Friends Find 10m Pounds Treasure In Jersey After 30-Year Search

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   (2012-06-27 00:00:00)

London: Two amateur archeologists have uncovered a treasure of 50,000 Iron Age coins that are approximately worth 10 million pounds after searching for it continuously for 30 years.

Reg Mead and Richard Miles had scoured fields in Jersey with metal detectors after they heard rumours about an ancient treasure being buried on the land.

The friends’ hunt was limited to 15 hours a year because of their work commitments.

But they never gave up and made their first find in February – when they unearthed 61 silver and gold coins.

They then returned to the site with a deep scanner metal detector used to find buried aircraft wreckage, which then led them to the Celtic haul, which was buried under a hedge.

“We knew it was significant straight away but not how significant. It is potentially life changing but any monetary reward is secondary to the thrill of finding ancient artifacts,” the Daily Express quoted 49-year-old Miles, a Customs officer, as saying.

Pledging to continue his hobby, the father-of-four said: “We were never in it for the money or we would have stopped years ago,”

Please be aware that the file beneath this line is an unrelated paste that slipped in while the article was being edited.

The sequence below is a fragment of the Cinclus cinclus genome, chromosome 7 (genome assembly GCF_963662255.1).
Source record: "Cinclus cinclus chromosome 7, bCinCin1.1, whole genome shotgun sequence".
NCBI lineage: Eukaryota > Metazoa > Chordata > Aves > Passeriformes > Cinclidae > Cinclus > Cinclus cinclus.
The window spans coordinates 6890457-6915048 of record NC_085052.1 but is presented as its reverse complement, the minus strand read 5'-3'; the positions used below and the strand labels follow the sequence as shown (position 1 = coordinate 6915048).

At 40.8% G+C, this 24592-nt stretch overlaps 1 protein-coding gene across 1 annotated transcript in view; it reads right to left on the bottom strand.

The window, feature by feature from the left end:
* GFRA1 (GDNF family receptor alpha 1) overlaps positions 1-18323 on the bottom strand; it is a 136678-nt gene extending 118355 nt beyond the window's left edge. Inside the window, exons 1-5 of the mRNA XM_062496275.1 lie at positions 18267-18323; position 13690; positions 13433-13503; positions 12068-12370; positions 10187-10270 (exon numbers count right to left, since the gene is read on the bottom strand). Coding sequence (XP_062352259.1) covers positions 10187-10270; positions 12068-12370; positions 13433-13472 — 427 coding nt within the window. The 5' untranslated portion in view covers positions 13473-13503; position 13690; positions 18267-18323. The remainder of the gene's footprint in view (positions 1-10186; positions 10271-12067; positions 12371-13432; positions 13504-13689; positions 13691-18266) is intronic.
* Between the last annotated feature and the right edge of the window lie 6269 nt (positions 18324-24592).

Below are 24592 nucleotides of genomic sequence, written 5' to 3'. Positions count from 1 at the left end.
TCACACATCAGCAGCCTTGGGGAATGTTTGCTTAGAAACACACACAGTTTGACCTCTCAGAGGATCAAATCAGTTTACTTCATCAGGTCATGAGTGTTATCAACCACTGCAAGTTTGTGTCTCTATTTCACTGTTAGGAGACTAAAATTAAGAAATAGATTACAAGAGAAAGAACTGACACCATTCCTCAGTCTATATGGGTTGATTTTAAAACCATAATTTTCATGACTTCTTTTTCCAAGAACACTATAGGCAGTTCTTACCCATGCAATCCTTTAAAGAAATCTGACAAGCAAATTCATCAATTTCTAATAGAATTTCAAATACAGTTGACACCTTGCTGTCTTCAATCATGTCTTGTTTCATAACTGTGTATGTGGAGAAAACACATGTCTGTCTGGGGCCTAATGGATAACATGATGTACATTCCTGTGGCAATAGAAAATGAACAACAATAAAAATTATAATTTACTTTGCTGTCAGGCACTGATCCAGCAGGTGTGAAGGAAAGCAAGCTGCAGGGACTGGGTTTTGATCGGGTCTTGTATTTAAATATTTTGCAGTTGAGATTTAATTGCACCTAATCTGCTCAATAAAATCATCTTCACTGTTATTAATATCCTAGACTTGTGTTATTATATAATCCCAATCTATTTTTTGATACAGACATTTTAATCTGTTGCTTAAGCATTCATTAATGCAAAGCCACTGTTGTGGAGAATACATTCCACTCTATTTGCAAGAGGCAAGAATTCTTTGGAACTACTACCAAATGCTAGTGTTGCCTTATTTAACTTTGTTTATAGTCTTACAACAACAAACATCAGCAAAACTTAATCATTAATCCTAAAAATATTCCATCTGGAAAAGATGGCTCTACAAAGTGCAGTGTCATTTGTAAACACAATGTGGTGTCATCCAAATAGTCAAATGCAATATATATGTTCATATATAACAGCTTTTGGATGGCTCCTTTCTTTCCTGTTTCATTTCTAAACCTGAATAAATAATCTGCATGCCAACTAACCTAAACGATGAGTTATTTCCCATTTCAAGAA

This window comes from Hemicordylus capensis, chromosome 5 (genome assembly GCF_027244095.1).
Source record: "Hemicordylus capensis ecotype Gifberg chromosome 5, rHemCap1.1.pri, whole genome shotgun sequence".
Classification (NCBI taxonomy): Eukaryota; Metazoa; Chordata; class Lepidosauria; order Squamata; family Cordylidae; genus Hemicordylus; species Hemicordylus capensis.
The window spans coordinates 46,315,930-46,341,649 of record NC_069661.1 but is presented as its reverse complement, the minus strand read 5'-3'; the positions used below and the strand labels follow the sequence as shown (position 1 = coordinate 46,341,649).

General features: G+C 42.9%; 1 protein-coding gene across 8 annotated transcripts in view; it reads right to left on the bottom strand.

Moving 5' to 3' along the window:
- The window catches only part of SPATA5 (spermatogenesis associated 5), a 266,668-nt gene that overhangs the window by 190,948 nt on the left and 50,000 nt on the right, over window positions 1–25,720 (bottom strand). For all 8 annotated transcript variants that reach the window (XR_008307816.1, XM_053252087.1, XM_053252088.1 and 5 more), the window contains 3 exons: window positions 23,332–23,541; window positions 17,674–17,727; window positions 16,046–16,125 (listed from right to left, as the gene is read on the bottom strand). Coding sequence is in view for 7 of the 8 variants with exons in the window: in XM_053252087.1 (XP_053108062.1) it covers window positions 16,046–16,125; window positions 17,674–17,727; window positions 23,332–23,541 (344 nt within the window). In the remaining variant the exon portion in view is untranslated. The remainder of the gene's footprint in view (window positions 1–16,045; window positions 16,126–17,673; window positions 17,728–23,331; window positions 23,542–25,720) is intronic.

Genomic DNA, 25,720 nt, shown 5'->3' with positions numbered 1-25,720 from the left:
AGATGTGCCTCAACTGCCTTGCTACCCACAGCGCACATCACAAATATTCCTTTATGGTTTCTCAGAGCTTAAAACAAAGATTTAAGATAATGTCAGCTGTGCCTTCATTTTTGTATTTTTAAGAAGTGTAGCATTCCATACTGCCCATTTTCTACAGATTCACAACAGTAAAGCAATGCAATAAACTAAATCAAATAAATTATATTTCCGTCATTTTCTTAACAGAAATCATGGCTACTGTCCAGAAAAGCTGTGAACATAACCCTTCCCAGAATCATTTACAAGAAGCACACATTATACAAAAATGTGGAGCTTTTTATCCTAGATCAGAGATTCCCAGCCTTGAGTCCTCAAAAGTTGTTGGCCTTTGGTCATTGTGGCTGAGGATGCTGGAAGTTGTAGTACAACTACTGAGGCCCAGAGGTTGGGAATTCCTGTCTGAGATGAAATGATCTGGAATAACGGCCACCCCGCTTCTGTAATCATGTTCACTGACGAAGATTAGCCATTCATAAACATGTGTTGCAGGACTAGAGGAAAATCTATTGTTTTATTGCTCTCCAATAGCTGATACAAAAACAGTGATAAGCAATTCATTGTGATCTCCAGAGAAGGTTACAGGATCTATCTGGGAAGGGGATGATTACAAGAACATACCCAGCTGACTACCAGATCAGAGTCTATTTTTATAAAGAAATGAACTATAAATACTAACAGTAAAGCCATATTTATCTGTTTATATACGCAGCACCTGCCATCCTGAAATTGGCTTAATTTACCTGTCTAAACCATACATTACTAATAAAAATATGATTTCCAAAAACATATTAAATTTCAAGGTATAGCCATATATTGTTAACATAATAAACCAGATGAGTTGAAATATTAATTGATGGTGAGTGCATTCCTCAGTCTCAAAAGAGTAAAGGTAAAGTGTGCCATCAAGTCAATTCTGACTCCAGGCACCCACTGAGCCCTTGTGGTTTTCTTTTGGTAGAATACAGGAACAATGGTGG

“I am not thinking of the money, I just want to enjoy the historic significance of the moment,” 70-year-old Mead said.

Archeologists from Jersey Heritage have now hoisted a huge mound of clay out of the ground and moved it to a secure site.

Experts are now removing the coins, which date to around 50BC and could be worth 200 pounds each.

Jersey’s Receiver General declared the pair’s first find as “treasure trove.”

It is thought that the coins were brought to the island by the Coriosolitae tribe, who had fled modern day Brittany and Normandy to escape Julius Caesar’s invading armies.

Experts believe that the money could have been amassed to fund a war to oust the Romans.

“It is probably the most important archeological find on the island for 50 years,” Neil Mahrer, of Jersey Heritage, said.

Once cleaned, the treasure will then go on display at the island’s museum.